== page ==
Capital District, Region 4

Five Rivers Environmental Education Center, 56 Game Farm Road, Delmar
For more information call 518-475-0291, e-mail 5Rivers@dec.ny.gov, or visit DEC’s Five Rivers Environmental Education Center webpage.

Visitor center hours: Monday through Saturday from 9 a.m. – 4:30 p.m.
Five Rivers Scavenger Hunt
Stop in at the visitor center and pick up a scavenger hunt before heading out to walk the trails at Five Rivers. Visitors are encouraged to bring their imagination and observation skills, because this scavenger hunt is not about collecting things. Instead, it’s all about completing a list of activities, from gazing at clouds, to touching the earth, to taking a closer look at insects.

Monday, Wednesday, and Friday April 22, 24, and 26, from 2 – 4 p.m. each day
EarthQuest!
DEC’s Office of Climate Change to play EarthQuest, a role-play game focused on climate change and sustainability. Appropriate for middle and high school students, the game will challenge players to think creatively about solutions for environmental problems. This version of the game will be set in New York State’s Capital District and the Upper Hudson River Estuary. Space is limited. Call Five Rivers at 518-475-0291 to register, and organize friends and bring a group.

Monday, April 22, 1 – 3 p.m.
DEC partner event: Troy Earth Day Cleanup, 594 River St, Troy
A multi-location event to help clean-up the North Central and Hill Side neighborhoods of Troy. Visit City of Troy’s Earth Day website for more information.

Tuesday, April 23, 9:30 a.m.: DEC Fish Stocking at Six Mile Water Works
Six Mile Waterworks located off Fuller Road between Washington and Central Avenues
Join DEC’s Bureau of Fisheries and Bureau of Environmental Education staff as they stock Rensselaer Lake in Albany’s Pine Bush with approximately 2,000 rainbow trout.

Friday, April 26th (Arbor Day) 11 a.m. -12:30 p.m.
Partnership with Albany Goes Green (AGG),10th Anniversary of Arbor Day tree plantings: Tree Planting at Stephen and Harriet Myers House: 194 Livingston Avenue, Albany
DEC environmental educators and foresters will join St. Rose college students and the new City of Albany forester, Jay LaVigne, to help community members plant trees and take part in family-friendly activities.

Friday, April 26 – Sunday, April 28, various locations
DEC partner event: Canal Clean Sweep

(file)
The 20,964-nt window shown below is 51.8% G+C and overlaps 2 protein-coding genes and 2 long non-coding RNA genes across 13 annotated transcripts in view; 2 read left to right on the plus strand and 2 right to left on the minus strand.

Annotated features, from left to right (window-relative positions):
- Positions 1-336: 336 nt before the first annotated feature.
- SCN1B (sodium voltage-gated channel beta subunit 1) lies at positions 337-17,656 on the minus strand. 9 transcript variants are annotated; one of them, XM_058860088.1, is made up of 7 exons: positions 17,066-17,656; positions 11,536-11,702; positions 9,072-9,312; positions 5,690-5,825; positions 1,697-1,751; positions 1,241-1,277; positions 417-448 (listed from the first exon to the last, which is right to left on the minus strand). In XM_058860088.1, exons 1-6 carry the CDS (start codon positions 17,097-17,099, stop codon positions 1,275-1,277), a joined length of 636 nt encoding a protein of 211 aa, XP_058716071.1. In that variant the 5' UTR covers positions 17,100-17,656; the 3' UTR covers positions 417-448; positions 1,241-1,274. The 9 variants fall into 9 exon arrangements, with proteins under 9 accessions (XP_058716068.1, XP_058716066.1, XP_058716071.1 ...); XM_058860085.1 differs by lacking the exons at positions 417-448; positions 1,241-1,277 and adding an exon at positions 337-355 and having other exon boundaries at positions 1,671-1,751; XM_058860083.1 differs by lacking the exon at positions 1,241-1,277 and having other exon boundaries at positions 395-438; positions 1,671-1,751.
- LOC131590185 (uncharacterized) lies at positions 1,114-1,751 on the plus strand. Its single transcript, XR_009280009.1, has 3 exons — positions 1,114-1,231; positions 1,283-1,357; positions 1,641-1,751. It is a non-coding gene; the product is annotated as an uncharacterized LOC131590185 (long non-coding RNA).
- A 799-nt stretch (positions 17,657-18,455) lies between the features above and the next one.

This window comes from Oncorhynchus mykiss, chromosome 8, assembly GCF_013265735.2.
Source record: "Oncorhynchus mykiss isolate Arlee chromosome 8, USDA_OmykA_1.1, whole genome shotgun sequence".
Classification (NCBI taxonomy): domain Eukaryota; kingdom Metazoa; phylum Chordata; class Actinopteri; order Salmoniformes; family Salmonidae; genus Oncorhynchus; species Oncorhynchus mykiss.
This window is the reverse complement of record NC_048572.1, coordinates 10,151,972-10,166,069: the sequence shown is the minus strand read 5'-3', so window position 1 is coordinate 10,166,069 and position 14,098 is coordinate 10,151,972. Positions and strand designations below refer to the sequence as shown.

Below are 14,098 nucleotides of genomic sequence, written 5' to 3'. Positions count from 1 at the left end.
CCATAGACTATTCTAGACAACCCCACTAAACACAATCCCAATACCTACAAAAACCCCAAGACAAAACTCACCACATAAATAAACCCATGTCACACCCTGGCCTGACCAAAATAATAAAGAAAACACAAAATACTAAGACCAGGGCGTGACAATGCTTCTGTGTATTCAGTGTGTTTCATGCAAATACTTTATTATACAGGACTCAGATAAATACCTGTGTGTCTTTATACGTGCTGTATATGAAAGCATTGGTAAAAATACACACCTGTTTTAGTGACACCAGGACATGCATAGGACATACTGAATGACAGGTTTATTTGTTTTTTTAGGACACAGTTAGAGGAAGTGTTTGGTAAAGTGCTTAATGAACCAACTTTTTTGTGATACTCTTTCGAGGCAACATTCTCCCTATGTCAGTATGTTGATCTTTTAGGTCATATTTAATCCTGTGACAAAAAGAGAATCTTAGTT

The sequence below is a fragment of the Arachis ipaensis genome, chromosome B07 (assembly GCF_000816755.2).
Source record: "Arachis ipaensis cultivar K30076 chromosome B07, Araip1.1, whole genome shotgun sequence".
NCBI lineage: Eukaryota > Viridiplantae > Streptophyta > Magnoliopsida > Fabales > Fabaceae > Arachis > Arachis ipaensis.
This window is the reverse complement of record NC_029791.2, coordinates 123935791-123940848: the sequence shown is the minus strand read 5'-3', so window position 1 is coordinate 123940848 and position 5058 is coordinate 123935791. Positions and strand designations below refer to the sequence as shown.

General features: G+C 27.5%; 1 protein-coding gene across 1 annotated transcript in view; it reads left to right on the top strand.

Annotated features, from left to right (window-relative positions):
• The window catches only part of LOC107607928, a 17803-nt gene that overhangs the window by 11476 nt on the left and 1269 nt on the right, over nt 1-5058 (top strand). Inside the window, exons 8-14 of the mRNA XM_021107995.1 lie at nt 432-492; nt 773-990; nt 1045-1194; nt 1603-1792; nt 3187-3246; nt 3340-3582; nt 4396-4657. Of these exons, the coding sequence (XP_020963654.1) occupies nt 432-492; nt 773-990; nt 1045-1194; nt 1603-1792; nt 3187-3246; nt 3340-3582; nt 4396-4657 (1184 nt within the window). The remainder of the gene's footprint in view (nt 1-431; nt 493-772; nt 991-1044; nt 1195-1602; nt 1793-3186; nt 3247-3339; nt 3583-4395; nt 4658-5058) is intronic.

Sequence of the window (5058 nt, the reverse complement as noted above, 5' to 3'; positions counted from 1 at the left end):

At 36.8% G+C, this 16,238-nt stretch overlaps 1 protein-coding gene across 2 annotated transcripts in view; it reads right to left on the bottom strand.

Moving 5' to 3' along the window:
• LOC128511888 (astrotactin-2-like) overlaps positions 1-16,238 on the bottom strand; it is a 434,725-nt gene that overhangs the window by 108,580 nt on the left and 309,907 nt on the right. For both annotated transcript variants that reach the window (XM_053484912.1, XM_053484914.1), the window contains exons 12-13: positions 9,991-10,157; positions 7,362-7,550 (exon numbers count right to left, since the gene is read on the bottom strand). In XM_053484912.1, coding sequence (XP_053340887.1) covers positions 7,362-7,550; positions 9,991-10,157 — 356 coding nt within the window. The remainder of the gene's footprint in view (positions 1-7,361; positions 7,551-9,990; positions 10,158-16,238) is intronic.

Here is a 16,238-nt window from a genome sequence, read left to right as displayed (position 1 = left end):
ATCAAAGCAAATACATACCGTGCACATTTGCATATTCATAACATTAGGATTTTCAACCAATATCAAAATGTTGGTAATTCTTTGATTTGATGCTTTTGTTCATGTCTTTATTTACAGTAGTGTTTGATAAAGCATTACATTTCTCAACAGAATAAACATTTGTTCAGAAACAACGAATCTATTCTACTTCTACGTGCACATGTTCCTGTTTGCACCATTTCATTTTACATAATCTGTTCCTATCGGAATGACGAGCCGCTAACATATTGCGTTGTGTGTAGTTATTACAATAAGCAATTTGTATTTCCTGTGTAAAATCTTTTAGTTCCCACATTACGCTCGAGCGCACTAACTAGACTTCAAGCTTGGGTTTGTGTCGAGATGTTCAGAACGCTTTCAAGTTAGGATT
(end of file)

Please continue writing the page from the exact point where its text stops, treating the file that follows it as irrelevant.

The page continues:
Each Earth Day, the New York State Canal Corporation and Parks & Trails New York host Canal Clean Sweep, a day of spring cleaning in public areas throughout the Canal corridor. Visit the Canal Clean Sweep website for more information.

Saturday, April 27, 9 a.m. to 12 p.m.
DEC partner event: Earth Day in the Pine Bush: Albany Pine Bush Discovery Center, 195 New Karner Road, Albany
A variety of activities suitable for all ages will be taking place. All equipment will be provided. Meet at the Discovery Center. Pre-registration is required. For more information, visit Albany Pine Bush’s website.

Central New York, Region 7


Rogers Environmental Education Center, 2721 State Route 80, Sherburne
For more information call 607-674-4733, email info@FriendsOfRogers.org, or visit Friends of Rogers website.

Family Fun Program: April Showers: Saturday, April 20, 10:30 – 11:30 a.m.
Water is essential for life on earth and is all around us in many forms. Join the Rogers Environmental Education Center to go on a journey to explore water all over the globe and its various properties.

Community Read and Discussion: Monday, April 22, 6 – 8 p.m.
Discuss Barbara Kingsolver’s novel Prodigal Summer with a focus on its environmental themes. Light refreshments will be served, books can be checked out at the Sherburne and Earlville libraries.

Storytime and Hike: Wednesday, April 24 10:30 – 11:30 a.m.
Join Friends of Rogers educators for songs and a story, followed by a short hike along the trails. Bring a snack or a picnic lunch to enjoy with friends.

Central New York, Region 8

Family Nature Fest: Seneca Park, 2222 St. Paul Street, Rochester: Saturday, April 27, 10 a.m. – 2 p.m.
Participate in nature walks, make observations about nature for a WXXI’s Nature Challenge and the Seneca Park Zoo’s City Nature Challenge, do natural arts & crafts, and meet PBS KIDS Nature Cat!  Participants will also learn what citizen science is, how it helps inform local issues, and showing how families can participate in simple citizen science projects. Some of the activities will be outside, some will be inside, but there will be limited space indoors.  Families can go on guided nature walks with experts.  Please wear appropriate footwear like sneakers, hiking boots, or winter boots.

For more information, contact DEC’s Central Region Environmental Educator, NYSDEC Regional Headquarters, 615 Erie Blvd. West, Syracuse, NY 13204, phone: 315-426-7532